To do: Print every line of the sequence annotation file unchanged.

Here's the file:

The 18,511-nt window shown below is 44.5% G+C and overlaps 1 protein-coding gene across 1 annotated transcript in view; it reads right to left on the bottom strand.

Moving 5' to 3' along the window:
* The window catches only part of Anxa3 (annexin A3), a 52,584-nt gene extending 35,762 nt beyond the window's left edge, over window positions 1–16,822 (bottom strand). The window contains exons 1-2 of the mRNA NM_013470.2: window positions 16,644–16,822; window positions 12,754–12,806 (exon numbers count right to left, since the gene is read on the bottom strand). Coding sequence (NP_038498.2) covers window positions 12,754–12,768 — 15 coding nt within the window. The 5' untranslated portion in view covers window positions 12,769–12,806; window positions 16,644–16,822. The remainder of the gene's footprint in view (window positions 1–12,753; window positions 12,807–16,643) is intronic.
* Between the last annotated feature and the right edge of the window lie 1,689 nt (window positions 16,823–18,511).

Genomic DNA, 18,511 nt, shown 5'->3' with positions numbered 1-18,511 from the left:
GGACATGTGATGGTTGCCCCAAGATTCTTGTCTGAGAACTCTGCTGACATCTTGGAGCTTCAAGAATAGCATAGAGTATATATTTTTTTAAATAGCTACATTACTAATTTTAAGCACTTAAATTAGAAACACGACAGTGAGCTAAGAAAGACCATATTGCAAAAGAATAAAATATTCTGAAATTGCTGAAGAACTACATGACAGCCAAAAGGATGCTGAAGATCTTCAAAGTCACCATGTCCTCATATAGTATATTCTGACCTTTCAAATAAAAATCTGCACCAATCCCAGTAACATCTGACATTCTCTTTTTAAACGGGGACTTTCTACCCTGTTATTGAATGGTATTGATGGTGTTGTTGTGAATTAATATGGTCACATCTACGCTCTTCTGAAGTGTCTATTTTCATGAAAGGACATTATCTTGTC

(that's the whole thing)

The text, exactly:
The 18,511-nt window shown below is 44.5% G+C and overlaps 1 protein-coding gene across 1 annotated transcript in view; it reads right to left on the bottom strand.

Moving 5' to 3' along the window:
* The window catches only part of Anxa3 (annexin A3), a 52,584-nt gene extending 35,762 nt beyond the window's left edge, over window positions 1–16,822 (bottom strand). The window contains exons 1-2 of the mRNA NM_013470.2: window positions 16,644–16,822; window positions 12,754–12,806 (exon numbers count right to left, since the gene is read on the bottom strand). Coding sequence (NP_038498.2) covers window positions 12,754–12,768 — 15 coding nt within the window. The 5' untranslated portion in view covers window positions 12,769–12,806; window positions 16,644–16,822. The remainder of the gene's footprint in view (window positions 1–12,753; window positions 12,807–16,643) is intronic.
* Between the last annotated feature and the right edge of the window lie 1,689 nt (window positions 16,823–18,511).

Genomic DNA, 18,511 nt, shown 5'->3' with positions numbered 1-18,511 from the left:
GGACATGTGATGGTTGCCCCAAGATTCTTGTCTGAGAACTCTGCTGACATCTTGGAGCTTCAAGAATAGCATAGAGTATATATTTTTTTAAATAGCTACATTACTAATTTTAAGCACTTAAATTAGAAACACGACAGTGAGCTAAGAAAGACCATATTGCAAAAGAATAAAATATTCTGAAATTGCTGAAGAACTACATGACAGCCAAAAGGATGCTGAAGATCTTCAAAGTCACCATGTCCTCATATAGTATATTCTGACCTTTCAAATAAAAATCTGCACCAATCCCAGTAACATCTGACATTCTCTTTTTAAACGGGGACTTTCTACCCTGTTATTGAATGGTATTGATGGTGTTGTTGTGAATTAATATGGTCACATCTACGCTCTTCTGAAGTGTCTATTTTCATGAAAGGACATTATCTTGTC